We've learnt a lot about solving equations including how to solve one step, two step and three step equations, as well as equations that include fractions. We've also looked at how to group pronumerals (ie. algebraic letters) when they are written on both sides of equation. And then, we've looked at various ways to solve quadratic equations.
We will now look at solving equations with nested radicals. Radicals are square roots, $\sqrt{x}$√x, cube roots, $\sqrt[3]{x}$^{3}√x, etc. Nested radicals are when we have radicals nested under other radicals, giving expressions like $\sqrt{\sqrt[3]{4x+7}+6}$√^{3}√4x+7+6.
For example, we might want to solve an equation like this:
$\sqrt{\sqrt{x}+2}=3$√√x+2=3
The first thing you need to identify is what exactly is under the radical sign. Can you see here
- that only the $x$x is in the square root sign,
and that here
- that the expression $\sqrt{x}+2$√x+2 is under the square root sign.
As with most of our strategies to solve equations, the main technique we will use is to perform inverse operations. In this case we will reverse the radical sign by raising both sides of the equation to the relevant power. For example, if it is a square root, we square both sides, if it is a cube root, we cube both sides.
Applying this technique to our example, we get:
$\left(\sqrt{\sqrt{x}+2}\right)^2$(√√x+2)2 | $=$= | $3^2$32 |
$\sqrt{x}+2$√x+2 | $=$= | $9$9 |
Before we can apply the technique again, we need to isolate the $\sqrt{x}$√x by subtracting $2$2 from both sides of the equation:
$\sqrt{x}=7$√x=7
And now to remove the square root, we square both sides
$\left(\sqrt{x}\right)^2$(√x)2 | $=$= | $7^2$72 |
$x$x | $=$= | $49$49 |
As with all equations, it is a good habit to check that the solution works. This will be particularly important when we have equations with multiple solutions. Let's substitute $x=49$x=49 into the $LHS$LHS of the original equation, and check to see if it comes out with the value on the $RHS$RHS.
$LHS$LHS | $=$= | $\sqrt{\sqrt{x}+2}$√√x+2 |
$=$= | $\sqrt{\sqrt{49}+2}$√√49+2 | |
$=$= | $\sqrt{7+2}$√7+2 | |
$=$= | $\sqrt{9}$√9 | |
$=$= | $3$3 | |
$=$= | $RHS$RHS |
When solving an equation of the form $3\sqrt{3\sqrt{3x}}=18$3√3√3x=18, be sure to isolate the $\sqrt{3\sqrt{3x}}$√3√3x part first, by dividing both sides by $3$3. We then alternate between applying the squaring technique, and isolating the relevant term by dividing by $3$3.
$3\sqrt{3\sqrt{3x}}$3√3√3x | $=$= | $18$18 | remove the multiplication of $3$3 at the front |
$\sqrt{3\sqrt{3x}}$√3√3x | $=$= | $6$6 | |
$\left(\sqrt{3\sqrt{3x}}\right)^2$(√3√3x)2 | $=$= | $6^2$62 | square both sides |
$3\sqrt{3x}$3√3x | $=$= | $36$36 | remove the multiplication of $3$3 at the front |
$\sqrt{3x}$√3x | $=$= | $12$12 | |
$\left(\sqrt{3x}\right)^2$(√3x)2 | $=$= | $12^2$122 | square both sides |
$3x$3x | $=$= | $144$144 | |
$x$x | $=$= | $48$48 | remove the multiplication of $3$3 at the front |
Before we finish, let's substitute $x=48$x=48 into the $LHS$LHS of the original equation, and check to see if it comes out with the value on the $RHS$RHS.
$LHS$LHS | $=$= | $3\sqrt{3\sqrt{3x}}$3√3√3x |
$=$= | $3\sqrt{3\sqrt{3\times48}}$3√3√3×48 | |
$=$= | $3\sqrt{3\sqrt{144}}$3√3√144 | |
$=$= | $3\sqrt{3\times12}$3√3×12 | |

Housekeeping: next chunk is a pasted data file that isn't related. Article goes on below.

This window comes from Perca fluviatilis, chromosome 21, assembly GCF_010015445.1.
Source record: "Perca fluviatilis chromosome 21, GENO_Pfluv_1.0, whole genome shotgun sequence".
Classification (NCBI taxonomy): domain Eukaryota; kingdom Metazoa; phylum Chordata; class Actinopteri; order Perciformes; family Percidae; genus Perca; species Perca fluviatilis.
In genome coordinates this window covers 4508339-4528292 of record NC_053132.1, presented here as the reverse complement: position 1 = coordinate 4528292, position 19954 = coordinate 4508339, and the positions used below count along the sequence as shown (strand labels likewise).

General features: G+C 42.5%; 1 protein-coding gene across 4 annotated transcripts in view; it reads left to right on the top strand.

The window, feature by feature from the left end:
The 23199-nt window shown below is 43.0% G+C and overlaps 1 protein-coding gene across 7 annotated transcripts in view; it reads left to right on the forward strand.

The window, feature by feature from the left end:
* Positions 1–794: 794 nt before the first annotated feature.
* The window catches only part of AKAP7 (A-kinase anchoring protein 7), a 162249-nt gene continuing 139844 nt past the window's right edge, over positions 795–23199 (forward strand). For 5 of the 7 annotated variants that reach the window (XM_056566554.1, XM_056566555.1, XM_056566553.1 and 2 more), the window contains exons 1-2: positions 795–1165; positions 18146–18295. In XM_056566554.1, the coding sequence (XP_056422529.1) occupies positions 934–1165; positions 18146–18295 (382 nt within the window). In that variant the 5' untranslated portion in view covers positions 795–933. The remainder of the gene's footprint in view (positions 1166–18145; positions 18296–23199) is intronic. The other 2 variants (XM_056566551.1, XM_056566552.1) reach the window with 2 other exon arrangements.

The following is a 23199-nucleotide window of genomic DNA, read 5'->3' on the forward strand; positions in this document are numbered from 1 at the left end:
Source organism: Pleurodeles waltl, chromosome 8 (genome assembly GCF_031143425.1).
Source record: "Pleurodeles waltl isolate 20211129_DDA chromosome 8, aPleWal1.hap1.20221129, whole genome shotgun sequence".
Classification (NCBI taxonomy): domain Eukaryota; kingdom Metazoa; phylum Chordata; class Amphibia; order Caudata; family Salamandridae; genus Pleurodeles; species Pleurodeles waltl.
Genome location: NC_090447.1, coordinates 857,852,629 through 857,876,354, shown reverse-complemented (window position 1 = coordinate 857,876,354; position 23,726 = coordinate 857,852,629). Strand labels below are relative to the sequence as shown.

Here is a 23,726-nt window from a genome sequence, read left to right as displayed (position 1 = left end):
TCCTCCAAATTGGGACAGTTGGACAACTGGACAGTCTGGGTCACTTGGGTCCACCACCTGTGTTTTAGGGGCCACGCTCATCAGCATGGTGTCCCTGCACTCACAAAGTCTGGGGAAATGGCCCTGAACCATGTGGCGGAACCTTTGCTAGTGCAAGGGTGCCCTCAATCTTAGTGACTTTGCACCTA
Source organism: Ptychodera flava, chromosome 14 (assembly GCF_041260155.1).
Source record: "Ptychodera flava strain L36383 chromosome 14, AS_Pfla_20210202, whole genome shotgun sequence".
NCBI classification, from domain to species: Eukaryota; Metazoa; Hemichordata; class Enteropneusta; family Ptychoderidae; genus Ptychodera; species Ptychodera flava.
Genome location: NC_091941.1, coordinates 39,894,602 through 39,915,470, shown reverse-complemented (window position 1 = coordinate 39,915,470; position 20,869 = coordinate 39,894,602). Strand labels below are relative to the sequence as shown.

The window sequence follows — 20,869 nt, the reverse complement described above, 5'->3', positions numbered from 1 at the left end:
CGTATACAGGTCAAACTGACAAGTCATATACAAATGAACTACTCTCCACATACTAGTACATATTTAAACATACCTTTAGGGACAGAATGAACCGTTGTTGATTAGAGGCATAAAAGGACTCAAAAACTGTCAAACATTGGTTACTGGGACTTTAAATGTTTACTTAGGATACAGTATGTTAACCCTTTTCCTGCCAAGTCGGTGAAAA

$=$= | $3\sqrt{36}$3√36 | |
$=$= | $3\times6$3×6 | |
$=$= | $18$18 | |
$=$= | $RHS$RHS |
Now we are going to look at a harder example, one which involves square roots and cube roots, and which has two possible solutions.
$\sqrt[3]{x+4+\sqrt{2x}}=2$^{3}√x+4+√2x=2
We will use the same technique, of squaring, or cubing, both sides when the relevant expression is isolated. In the first step, we will cube both sides of the equation.
$\sqrt[3]{x+4+\sqrt{2x}}$^{3}√x+4+√2x | $=$= | $2$2 |
$\left(\sqrt[3]{x+4+\sqrt{2x}}\right)^3$(^{3}√x+4+√2x)3 | $=$= | $2^3$23 |
$x+4+\sqrt{2x}$x+4+√2x | $=$= | $8$8 |
$x+\sqrt{2x}$x+√2x | $=$= | $4$4 |
$\sqrt{2x}$√2x | $=$= | $4-x$4−x |
$\left(\sqrt{2x}\right)^2$(√2x)2 | $=$= | $(4-x)^2$(4−x)2 |
$2x$2x | $=$= | $16-8x+x^2$16−8x+x2 |
$16-8x+x^2$16−8x+x2 | $=$= | $2x$2x |
$x^2-8x+16$x2−8x+16 | $=$= | $2x$2x |
$x^2-10x+16$x2−10x+16 | $=$= | $0$0 |
We now have a quadratic equation, and we can use whichever technique we prefer. In this case, looking for two factors which multiply to make $16$16, and add to make $-10$−10, gives us $-2$−2 and $-8$−8. So I'm going to factorise the quadratic and then solve.
$(x-2)(x-8)$(x−2)(x−8) | $=$= | $0$0 |
$x-2=0$x−2=0 | or | $x-8=0$x−8=0 |
$x=2$x=2 | or | $x=8$x=8 |
Just as we did with the previous examples, we want to check back with the original equation. In this case, we will need to check both results.
For $x=2$x=2
$LHS$LHS | $=$= | $\sqrt[3]{x+4+\sqrt{2x}}$^{3}√x+4+√2x |
$=$= | $\sqrt[3]{2+4+\sqrt{2\times2}}$^{3}√2+4+√2×2 | |
$=$= | $\sqrt[3]{6+\sqrt{4}}$^{3}√6+√4 | |
$=$= | $\sqrt[3]{6+2}$^{3}√6+2 | |
$=$= | $\sqrt[3]{8}$^{3}√8 | |
$=$= | $2$2 | |
$=$= | $RHS$RHS |
For $x=8$x=8
$LHS$LHS | $=$= | $\sqrt[3]{x+4+\sqrt{2x}}$^{3}√x+4+√2x |
$=$= | $\sqrt[3]{8+4+\sqrt{2\times8}}$^{3}√8+4+√2×8 | |
$=$= | $\sqrt[3]{12+\sqrt{16}}$^{3}√12+√16 | |
$=$= | $\sqrt[3]{12+4}$^{3}√12+4 | |
$=$= | $\sqrt[3]{16}$^{3}√16 | |
$\ne$≠ | $2$2 | |
$\ne$≠ | $RHS$RHS |
As we can see, $x=2$x=2 is a solution, and $x=8$x=8 is not a solution.
Always check all possible solutions, especially when there are $2$2 or more possible solutions.
Solve $\sqrt{\sqrt{x-5}}=2$√√x−5=2.
Be sure to exclude any extraneous solutions.
Solve $\sqrt[3]{x+2+\sqrt{3x}}=2$^{3}√x+2+√3x=2.
Be sure to exclude any extraneous solutions.
Solve $\sqrt{\sqrt{x^2+8x-1}+x-4}=3$√√x2+8x−1+x−4=3.
Be sure to exclude any extraneous solutions.